It is usually accepted that a potential difference of about 30,000 volts will produce a spark one inch in length in air, the actual voltage depending upon the shape of the surfaces or electrodes used and the condition of the air. As voltages of 30,000, 50,000 are often produced the possibility of a spark-discharge taking place is not surprising.

The prevention of electrification is not possible. It is natural phenomenon which occurs automatically when dissimilar materials are rubbed together, but the creation of a spark can be prevented if the charges can be dispersed safety to earth as they are formed.

To accomplish this, all moving parts of the machine should be bonded to the frame, and the whole unit bonded to earth. Similarly, a earthed collector should wipe the surface of the material as close as possible to each point at which it has parted contact with a roller or doctor. By this means the dissimilar materials are both kept at earth potential. Operators should not wear rubber soles and heels, because the electrification which they acquire from handling charged surfaces may cause a spark when contact is made with parts of the machine.

In practice, however, it is not always easy to make an efficient, bonding of all parts to an effective earth, and it is still more difficult to collect from every part of the surface of the material. Thus high-resistance contacts to earth may be caused by dirty or rusty contacts, films of oil, or when bending wires snap or work loose.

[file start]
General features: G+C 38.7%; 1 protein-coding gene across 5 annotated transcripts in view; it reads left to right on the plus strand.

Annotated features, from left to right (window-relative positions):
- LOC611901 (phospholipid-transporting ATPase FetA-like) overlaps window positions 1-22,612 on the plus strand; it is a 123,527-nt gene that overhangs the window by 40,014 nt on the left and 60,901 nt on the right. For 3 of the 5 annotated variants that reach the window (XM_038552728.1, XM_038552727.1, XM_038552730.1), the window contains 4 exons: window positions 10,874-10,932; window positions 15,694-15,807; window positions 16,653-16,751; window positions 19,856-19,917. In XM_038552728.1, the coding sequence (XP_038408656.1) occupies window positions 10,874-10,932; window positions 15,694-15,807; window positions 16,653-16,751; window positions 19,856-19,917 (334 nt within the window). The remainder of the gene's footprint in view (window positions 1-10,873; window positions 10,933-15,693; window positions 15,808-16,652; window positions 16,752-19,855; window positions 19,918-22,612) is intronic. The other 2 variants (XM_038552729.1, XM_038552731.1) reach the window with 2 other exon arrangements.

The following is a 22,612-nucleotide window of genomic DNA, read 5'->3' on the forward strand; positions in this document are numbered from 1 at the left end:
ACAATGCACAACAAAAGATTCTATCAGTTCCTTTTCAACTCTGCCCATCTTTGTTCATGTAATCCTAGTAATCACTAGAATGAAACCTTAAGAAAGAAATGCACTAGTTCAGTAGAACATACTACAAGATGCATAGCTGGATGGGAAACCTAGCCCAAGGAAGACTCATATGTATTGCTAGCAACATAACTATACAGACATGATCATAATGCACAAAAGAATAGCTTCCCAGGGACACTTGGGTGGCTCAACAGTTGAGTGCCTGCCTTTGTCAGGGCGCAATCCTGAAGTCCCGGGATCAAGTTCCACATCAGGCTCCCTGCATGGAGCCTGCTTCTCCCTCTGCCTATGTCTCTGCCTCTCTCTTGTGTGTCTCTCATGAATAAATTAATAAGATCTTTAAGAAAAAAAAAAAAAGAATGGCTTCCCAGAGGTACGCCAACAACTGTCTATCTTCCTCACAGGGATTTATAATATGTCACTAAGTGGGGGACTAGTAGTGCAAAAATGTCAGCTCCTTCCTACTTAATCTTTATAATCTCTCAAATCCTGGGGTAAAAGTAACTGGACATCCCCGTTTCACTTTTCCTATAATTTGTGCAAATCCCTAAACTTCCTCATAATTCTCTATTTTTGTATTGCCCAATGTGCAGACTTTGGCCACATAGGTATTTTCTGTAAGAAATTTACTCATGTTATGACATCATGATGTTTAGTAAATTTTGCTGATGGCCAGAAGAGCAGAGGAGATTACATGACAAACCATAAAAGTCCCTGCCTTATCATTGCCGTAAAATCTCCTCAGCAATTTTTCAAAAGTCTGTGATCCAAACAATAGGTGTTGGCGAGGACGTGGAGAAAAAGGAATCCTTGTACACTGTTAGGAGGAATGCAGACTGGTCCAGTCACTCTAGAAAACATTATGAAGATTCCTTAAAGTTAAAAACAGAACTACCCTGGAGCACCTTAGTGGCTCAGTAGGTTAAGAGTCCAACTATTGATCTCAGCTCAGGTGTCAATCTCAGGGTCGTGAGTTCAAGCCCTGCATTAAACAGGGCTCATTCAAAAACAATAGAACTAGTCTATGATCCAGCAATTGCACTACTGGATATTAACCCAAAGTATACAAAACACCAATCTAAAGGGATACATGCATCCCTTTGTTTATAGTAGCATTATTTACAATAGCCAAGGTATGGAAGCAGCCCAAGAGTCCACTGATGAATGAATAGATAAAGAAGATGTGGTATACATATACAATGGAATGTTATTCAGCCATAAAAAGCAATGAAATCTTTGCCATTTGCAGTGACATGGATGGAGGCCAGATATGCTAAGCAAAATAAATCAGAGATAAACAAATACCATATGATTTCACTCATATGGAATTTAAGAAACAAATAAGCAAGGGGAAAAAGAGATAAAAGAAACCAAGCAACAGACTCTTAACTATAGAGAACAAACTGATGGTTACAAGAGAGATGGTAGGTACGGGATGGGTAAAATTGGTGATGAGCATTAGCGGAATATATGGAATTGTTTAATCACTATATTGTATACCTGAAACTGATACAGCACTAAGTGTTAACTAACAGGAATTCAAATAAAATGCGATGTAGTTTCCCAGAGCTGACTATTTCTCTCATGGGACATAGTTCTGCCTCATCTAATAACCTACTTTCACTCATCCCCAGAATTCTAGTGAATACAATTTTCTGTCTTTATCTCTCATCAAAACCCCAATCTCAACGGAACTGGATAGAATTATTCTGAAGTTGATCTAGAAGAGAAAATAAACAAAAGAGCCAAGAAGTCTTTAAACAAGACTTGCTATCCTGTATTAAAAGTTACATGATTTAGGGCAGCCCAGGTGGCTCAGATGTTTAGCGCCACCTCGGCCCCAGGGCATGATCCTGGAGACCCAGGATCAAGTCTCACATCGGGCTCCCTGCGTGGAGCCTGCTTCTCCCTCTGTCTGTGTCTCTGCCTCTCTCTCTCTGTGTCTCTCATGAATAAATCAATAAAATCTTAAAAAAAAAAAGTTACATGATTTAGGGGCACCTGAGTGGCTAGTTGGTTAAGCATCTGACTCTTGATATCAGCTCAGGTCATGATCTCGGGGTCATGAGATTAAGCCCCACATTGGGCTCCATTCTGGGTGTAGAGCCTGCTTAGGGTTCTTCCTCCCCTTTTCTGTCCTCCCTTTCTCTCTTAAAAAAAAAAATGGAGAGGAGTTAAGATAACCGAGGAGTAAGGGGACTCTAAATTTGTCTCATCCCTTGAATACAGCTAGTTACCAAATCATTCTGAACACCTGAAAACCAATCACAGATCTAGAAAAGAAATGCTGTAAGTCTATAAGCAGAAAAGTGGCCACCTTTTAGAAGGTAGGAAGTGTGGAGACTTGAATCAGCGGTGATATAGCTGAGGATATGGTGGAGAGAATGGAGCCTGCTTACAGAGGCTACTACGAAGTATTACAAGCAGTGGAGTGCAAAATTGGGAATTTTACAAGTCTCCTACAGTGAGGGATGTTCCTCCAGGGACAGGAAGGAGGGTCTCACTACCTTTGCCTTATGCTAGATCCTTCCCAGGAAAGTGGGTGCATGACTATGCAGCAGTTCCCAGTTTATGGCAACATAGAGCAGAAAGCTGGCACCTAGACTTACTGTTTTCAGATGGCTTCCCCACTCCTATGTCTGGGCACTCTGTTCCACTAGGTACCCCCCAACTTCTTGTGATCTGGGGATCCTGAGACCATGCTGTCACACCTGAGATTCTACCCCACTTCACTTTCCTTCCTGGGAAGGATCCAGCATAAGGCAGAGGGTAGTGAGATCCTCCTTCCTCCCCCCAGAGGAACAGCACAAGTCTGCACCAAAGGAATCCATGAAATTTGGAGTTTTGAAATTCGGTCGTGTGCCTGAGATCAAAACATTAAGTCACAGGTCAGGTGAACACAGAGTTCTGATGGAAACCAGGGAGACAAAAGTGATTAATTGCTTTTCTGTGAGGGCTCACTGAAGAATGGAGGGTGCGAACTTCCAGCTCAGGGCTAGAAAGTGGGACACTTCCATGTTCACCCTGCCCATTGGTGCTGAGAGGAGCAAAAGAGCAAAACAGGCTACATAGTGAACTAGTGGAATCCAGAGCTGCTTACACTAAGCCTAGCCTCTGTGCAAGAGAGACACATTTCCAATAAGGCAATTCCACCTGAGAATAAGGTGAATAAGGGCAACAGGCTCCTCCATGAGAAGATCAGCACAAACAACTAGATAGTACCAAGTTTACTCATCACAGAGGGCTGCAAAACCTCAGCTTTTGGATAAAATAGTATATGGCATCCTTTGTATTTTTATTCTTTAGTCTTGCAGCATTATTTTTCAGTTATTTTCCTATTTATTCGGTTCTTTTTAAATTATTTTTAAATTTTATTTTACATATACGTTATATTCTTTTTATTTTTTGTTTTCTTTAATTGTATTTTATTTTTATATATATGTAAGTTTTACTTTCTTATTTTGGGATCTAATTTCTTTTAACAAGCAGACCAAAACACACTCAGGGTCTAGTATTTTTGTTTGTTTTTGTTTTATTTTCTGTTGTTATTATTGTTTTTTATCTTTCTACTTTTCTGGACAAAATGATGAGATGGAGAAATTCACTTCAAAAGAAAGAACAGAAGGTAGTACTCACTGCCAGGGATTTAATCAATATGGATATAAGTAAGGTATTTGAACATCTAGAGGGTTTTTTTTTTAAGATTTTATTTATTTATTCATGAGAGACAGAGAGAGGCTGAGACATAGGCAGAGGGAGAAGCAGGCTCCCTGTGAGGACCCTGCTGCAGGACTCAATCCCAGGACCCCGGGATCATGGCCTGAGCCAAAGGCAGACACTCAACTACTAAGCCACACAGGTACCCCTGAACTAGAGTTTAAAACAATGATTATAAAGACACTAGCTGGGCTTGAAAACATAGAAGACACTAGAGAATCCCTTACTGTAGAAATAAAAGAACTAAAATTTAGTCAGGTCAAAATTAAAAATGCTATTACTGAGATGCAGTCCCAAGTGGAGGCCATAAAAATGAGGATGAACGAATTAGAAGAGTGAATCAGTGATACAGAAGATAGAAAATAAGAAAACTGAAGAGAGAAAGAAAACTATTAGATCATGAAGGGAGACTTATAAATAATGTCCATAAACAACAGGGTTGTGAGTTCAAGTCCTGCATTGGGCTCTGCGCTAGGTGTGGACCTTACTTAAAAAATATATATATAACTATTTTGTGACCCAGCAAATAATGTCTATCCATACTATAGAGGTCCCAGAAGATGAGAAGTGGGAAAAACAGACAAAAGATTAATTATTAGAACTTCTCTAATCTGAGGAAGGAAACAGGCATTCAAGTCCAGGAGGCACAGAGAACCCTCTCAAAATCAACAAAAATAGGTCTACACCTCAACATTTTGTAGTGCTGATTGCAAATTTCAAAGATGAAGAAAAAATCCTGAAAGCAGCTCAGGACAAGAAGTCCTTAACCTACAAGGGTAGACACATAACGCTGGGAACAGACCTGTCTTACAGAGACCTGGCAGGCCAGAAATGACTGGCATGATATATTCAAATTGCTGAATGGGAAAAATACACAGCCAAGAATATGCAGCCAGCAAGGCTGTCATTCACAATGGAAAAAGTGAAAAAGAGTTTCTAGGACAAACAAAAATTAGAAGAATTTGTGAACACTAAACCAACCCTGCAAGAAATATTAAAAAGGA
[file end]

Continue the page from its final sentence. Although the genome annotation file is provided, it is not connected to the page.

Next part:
Frequently it is assumed that a machine is earthed merely because it is bedded in a concrete floor. Following a series of small fire son a large spreading machine, it was maintained that the machine was not effectively earthed, but the engineer disagreed because an electric light worked when one turn. However, finally, he was persuaded to borrow an electrostatic voltmeter, and he found a potential difference of about, 38,000 volts between the machine and a good independent earth. Heavy copper tapes channels in the floor to substantial copper plates buried outside in damp soil and ashes, and the voltage immediately fell to just under 3000.

Collecting the charge from the surface of materials which have been coated with rubber is still more difficult, because the collectors become similarly coated. Also, direct contact with the material would mark the newly coated surface. Earthed collectors provided with a series of points are, therefore, placed as close as possible to the surface without making contact, as it has been fond that a sparkles brush discharge induces the charge into the collector, and so to earth.

Protective devices for all machines should be designed specially for the work to be done, properly fitted and carefully maintained, as otherwise, the alleged protection may increase the fire-risk by creating the spark which it is intended to eliminate.

In America, Static neutralizers designed to apply equal but opposite charges to neutralize those formed on the machines are in use, but if a careful balance is not maintained the creation of excessive charges may defeat the protection.